course of combat numerous operations of various natures take place.
There will be many discussions here at the White House. I do my best
to give you a description of the meetings that the President has
without getting into the details of those meetings. And it's during
the course of those meetings that the President is informed about
progress in the military action. And the President is informed; the
President lends his judgment. And there are different matters that
require different levels of approval, and if all --
it's a matter of the ongoing conduct of the operation.
QUESTION: In other words, in this particular case,
the timing and the nature of the operation required presidential
approval that would not have been required just for the beginning of
the war, as it had been planned for some time?
MR. FLEISCHER: Again, there will be numerous items in the
conduct of the war that involve operations at differing levels. Some
of those levels may involve discussions or approval from the President;
others may not.
QUESTION: Can you give us some sense of to what
extent the information that was received last night that prompted this
particular mission jumped the schedule that had been anticipated and
MR. FLEISCHER: No, I'm really not going to get into any
type of operational decision-making or timing issues, things of that
nature. That's not something that I can do.
QUESTION: First of all, do you have any readout on
MR. FLEISCHER: The President has been making a large number
of phone calls over the last several days now, to leaders all around
the world. He has reached out to leaders in every corner of the world,
from a number of Arab leaders, who are important, to leaders in other
nations and other continents. It's a very large volume of calls
between yesterday and today.
I did not bring with me the specific list of all those calls. It's
a large number today.
QUESTION: Can you post it, as is your policy, to let
MR. FLEISCHER: Yes, let me see what I can do on providing
more specifics later. And the calls are still ongoing, too.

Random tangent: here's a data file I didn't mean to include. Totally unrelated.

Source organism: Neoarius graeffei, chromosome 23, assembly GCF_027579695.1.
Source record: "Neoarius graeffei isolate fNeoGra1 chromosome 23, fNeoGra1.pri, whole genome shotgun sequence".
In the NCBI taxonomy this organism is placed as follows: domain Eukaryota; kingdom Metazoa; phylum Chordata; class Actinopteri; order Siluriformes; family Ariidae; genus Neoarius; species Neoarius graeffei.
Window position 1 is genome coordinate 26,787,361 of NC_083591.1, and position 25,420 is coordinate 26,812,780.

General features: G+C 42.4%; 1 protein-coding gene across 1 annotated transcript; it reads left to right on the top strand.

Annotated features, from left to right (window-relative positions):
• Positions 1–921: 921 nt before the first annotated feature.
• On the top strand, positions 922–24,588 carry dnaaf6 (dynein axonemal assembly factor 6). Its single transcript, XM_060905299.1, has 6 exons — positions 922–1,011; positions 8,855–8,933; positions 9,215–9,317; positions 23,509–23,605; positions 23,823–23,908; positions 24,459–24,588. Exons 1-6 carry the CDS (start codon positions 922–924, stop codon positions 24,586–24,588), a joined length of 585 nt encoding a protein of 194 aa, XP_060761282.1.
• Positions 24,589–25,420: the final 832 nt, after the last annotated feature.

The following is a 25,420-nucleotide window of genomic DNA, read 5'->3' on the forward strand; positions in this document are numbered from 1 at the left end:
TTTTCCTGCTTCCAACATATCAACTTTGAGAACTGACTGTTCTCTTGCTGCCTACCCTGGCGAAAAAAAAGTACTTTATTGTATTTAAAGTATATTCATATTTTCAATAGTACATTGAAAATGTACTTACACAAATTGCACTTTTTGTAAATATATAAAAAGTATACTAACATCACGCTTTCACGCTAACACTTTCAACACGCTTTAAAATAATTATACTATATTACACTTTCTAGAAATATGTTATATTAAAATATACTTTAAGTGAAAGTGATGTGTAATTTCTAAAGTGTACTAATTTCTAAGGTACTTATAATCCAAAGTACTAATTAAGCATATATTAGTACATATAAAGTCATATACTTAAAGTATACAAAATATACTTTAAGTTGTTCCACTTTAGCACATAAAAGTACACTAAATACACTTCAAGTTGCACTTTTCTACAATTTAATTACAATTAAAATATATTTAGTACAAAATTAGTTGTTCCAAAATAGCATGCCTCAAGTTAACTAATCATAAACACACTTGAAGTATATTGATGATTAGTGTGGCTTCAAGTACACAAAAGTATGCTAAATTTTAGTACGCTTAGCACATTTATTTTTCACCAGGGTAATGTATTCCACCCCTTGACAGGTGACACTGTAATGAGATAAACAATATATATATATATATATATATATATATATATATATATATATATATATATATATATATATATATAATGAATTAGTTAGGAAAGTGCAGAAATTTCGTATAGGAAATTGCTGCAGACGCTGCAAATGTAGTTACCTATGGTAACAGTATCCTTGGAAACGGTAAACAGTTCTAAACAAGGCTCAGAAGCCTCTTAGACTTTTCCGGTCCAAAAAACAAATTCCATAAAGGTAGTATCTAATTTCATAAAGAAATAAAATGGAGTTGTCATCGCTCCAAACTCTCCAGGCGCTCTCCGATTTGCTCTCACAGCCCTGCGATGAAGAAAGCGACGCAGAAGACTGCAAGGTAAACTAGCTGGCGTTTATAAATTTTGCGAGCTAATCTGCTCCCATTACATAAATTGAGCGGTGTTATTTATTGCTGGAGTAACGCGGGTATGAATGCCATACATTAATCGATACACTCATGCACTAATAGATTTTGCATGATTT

QUESTION: And the point of the calls?
MR. FLEISCHER: The point of the calls is to touch base with
world leaders about the military operation, to talk to them about the
purpose of the mission -- the purpose of the mission being, as we've
discussed, the disarmament of Saddam Hussein's regime.
QUESTION: Now, we know, in hindsight, as we all saw
on TV last night, we know how the President opened this war. Why did
he open it this way? There are many ways you could do it. Why this
MR. FLEISCHER: Jean, that's a question that gets right to
military recommendations. Why did the President follow the
recommendations of the military? He followed the recommendations of
his national security team because he believes those recommendations
are the best way to win the war and to disarm Saddam Hussein. He
relies on their judgment and expertise. He lends his thoughts to it,
and the action was taken.
QUESTION: But what was his expectation? I mean, this
is a done deal, we all know what it is, it's not a secret. What was
MR. FLEISCHER: The President's expectation of all actions
military will be to pursue the disarmament of the Iraqi regime. That's
what this is about. The reason war has been brought upon us is because
Saddam Hussein refused to disarm. This did not have to unfold this
way. The President gave Saddam Hussein every opportunity to disarm the
way other nations have disarmed when they wanted to disarm. And that
meant complying with the United Nations resolutions. Saddam Hussein
failed to avail himself of that opportunity, and then, therefore, he
brought this upon himself. And pursuance of this will now be done
through military operations, and the President's only objective in
making determinations about which military plans are best is what will
lead to the disarmament of the regime.
QUESTION: But did the President hope that a strike at
the leadership of the Iraqi military and government would, in fact,
disassemble the military and make the operation either end soon --